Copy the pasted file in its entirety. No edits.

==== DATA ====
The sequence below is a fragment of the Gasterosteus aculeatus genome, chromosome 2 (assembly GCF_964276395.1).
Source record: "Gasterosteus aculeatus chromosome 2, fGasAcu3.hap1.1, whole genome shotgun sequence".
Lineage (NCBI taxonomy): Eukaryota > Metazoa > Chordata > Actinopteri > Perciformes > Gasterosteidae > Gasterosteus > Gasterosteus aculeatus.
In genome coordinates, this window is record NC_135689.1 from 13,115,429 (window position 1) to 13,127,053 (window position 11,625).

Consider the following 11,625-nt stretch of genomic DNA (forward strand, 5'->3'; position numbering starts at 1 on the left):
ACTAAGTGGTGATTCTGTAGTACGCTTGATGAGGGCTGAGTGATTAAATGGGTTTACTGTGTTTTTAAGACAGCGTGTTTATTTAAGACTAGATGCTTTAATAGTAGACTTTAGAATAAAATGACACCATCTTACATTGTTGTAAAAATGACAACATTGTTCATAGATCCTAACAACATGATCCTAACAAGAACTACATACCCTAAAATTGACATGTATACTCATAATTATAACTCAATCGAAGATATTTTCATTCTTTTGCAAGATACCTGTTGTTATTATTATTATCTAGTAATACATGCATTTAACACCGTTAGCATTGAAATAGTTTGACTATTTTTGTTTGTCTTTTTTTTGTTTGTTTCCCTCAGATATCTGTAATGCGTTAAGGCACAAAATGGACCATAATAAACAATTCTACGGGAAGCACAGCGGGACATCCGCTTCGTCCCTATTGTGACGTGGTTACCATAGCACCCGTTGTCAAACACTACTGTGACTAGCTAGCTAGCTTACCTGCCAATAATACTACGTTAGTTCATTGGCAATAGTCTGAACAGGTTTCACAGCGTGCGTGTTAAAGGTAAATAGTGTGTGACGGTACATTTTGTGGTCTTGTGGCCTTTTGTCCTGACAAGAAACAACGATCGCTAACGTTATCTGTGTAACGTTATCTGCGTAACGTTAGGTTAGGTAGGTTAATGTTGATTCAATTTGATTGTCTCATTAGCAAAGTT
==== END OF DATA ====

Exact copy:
The sequence below is a fragment of the Gasterosteus aculeatus genome, chromosome 2 (assembly GCF_964276395.1).
Source record: "Gasterosteus aculeatus chromosome 2, fGasAcu3.hap1.1, whole genome shotgun sequence".
Lineage (NCBI taxonomy): Eukaryota > Metazoa > Chordata > Actinopteri > Perciformes > Gasterosteidae > Gasterosteus > Gasterosteus aculeatus.
In genome coordinates, this window is record NC_135689.1 from 13,115,429 (window position 1) to 13,127,053 (window position 11,625).

Consider the following 11,625-nt stretch of genomic DNA (forward strand, 5'->3'; position numbering starts at 1 on the left):
ACTAAGTGGTGATTCTGTAGTACGCTTGATGAGGGCTGAGTGATTAAATGGGTTTACTGTGTTTTTAAGACAGCGTGTTTATTTAAGACTAGATGCTTTAATAGTAGACTTTAGAATAAAATGACACCATCTTACATTGTTGTAAAAATGACAACATTGTTCATAGATCCTAACAACATGATCCTAACAAGAACTACATACCCTAAAATTGACATGTATACTCATAATTATAACTCAATCGAAGATATTTTCATTCTTTTGCAAGATACCTGTTGTTATTATTATTATCTAGTAATACATGCATTTAACACCGTTAGCATTGAAATAGTTTGACTATTTTTGTTTGTCTTTTTTTTGTTTGTTTCCCTCAGATATCTGTAATGCGTTAAGGCACAAAATGGACCATAATAAACAATTCTACGGGAAGCACAGCGGGACATCCGCTTCGTCCCTATTGTGACGTGGTTACCATAGCACCCGTTGTCAAACACTACTGTGACTAGCTAGCTAGCTTACCTGCCAATAATACTACGTTAGTTCATTGGCAATAGTCTGAACAGGTTTCACAGCGTGCGTGTTAAAGGTAAATAGTGTGTGACGGTACATTTTGTGGTCTTGTGGCCTTTTGTCCTGACAAGAAACAACGATCGCTAACGTTATCTGTGTAACGTTATCTGCGTAACGTTAGGTTAGGTAGGTTAATGTTGATTCAATTTGATTGTCTCATTAGCAAAGTT